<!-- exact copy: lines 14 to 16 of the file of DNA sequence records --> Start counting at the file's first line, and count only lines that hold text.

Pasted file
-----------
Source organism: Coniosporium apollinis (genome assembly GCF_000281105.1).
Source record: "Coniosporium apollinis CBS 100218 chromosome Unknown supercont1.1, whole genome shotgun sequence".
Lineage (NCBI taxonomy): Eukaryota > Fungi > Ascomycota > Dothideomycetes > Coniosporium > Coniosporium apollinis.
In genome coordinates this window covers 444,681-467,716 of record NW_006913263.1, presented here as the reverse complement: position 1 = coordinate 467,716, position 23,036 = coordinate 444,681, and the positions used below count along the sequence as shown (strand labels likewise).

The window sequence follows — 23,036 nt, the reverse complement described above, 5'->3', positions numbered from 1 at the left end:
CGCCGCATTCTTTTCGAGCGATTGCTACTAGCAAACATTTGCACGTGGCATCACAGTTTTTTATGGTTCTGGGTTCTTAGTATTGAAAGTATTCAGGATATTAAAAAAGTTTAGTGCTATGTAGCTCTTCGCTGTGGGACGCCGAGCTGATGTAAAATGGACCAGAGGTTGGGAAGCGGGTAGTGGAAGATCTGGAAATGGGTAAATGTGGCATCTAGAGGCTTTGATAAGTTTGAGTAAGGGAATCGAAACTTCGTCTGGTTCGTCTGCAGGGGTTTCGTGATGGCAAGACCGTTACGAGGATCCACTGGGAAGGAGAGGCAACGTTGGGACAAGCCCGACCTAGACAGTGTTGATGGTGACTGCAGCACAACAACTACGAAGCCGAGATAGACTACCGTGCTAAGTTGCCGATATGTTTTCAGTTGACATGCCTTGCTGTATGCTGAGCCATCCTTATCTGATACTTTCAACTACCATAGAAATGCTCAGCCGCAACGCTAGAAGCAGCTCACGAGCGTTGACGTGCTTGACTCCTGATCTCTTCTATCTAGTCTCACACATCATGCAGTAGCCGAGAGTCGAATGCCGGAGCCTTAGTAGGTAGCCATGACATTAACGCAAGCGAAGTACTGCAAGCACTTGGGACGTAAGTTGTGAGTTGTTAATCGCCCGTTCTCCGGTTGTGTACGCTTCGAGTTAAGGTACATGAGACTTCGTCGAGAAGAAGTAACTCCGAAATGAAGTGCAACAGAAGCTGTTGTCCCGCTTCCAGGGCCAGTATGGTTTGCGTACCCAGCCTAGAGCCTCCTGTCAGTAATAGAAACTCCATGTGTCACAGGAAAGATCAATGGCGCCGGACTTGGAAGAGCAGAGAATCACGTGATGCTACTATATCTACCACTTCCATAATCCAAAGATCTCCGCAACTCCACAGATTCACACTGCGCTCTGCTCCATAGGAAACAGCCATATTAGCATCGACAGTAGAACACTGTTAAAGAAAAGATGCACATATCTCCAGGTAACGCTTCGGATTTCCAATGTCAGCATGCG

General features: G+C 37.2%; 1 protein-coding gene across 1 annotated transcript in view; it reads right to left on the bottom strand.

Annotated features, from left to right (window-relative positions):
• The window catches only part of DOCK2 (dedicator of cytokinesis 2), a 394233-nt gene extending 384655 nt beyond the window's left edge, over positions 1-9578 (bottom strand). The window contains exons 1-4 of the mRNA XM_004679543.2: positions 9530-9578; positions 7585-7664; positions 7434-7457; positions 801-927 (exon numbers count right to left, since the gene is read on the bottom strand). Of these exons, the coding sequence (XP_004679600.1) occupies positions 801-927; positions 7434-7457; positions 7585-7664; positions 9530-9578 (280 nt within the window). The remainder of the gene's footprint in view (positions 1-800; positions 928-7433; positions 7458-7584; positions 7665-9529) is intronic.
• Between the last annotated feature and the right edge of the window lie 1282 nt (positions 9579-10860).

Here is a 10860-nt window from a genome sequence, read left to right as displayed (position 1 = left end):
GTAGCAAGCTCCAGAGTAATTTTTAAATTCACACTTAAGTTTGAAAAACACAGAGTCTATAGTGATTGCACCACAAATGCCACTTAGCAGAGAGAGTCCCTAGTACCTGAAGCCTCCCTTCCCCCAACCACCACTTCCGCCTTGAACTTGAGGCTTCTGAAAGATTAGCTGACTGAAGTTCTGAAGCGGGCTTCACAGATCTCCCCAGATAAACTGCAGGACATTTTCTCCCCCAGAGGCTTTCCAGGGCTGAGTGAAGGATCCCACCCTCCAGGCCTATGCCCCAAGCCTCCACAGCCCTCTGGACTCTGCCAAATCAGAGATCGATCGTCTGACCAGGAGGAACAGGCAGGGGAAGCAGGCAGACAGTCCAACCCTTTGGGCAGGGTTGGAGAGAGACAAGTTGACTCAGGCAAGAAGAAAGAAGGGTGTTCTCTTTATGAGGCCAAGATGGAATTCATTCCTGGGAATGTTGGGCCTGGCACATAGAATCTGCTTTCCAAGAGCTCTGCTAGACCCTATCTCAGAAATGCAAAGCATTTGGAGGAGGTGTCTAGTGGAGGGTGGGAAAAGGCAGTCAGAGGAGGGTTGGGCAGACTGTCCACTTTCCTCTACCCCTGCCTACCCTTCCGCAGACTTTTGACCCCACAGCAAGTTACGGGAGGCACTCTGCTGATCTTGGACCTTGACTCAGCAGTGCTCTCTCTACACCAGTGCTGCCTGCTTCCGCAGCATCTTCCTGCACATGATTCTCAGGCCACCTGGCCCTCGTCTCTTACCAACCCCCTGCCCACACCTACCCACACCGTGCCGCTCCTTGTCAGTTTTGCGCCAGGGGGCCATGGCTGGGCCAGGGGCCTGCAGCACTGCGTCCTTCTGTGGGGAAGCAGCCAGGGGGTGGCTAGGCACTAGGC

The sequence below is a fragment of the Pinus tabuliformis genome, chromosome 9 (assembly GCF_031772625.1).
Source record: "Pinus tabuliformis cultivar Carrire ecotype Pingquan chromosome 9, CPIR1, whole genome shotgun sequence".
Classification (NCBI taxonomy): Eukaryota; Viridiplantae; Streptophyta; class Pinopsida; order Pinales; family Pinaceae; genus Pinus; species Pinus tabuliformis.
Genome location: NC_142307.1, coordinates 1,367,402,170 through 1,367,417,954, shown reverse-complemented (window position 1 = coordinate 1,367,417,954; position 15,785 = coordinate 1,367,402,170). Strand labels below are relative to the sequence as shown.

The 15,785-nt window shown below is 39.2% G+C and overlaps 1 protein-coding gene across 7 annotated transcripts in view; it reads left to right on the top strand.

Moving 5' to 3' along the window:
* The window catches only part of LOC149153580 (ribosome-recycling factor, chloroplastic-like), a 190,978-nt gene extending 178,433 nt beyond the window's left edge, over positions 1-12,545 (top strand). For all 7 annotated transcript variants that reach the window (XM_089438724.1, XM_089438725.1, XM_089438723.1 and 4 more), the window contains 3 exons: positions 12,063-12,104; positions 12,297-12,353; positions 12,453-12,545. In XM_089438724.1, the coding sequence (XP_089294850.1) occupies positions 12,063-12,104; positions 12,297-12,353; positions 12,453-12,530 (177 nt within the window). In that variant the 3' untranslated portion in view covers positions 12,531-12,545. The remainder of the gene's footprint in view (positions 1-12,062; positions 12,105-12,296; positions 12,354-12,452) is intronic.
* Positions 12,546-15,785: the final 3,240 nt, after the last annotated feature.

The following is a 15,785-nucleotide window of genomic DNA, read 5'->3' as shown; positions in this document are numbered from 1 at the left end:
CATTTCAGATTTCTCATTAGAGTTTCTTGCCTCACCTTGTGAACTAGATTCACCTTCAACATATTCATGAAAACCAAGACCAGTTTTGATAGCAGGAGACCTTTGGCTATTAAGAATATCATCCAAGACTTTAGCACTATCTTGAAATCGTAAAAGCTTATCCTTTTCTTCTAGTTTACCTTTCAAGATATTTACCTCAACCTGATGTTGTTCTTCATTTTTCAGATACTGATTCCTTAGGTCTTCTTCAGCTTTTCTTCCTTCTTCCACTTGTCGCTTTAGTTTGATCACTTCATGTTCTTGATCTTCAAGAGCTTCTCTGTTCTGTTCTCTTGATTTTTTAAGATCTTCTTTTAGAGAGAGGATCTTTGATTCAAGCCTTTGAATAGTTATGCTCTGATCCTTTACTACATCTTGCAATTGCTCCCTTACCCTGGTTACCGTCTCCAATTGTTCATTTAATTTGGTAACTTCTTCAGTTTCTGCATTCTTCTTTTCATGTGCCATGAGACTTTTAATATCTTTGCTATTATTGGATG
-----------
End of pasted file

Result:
Source record: "Pinus tabuliformis cultivar Carrire ecotype Pingquan chromosome 9, CPIR1, whole genome shotgun sequence".
Classification (NCBI taxonomy): Eukaryota; Viridiplantae; Streptophyta; class Pinopsida; order Pinales; family Pinaceae; genus Pinus; species Pinus tabuliformis.
Genome location: NC_142307.1, coordinates 1,367,402,170 through 1,367,417,954, shown reverse-complemented (window position 1 = coordinate 1,367,417,954; position 15,785 = coordinate 1,367,402,170). Strand labels below are relative to the sequence as shown.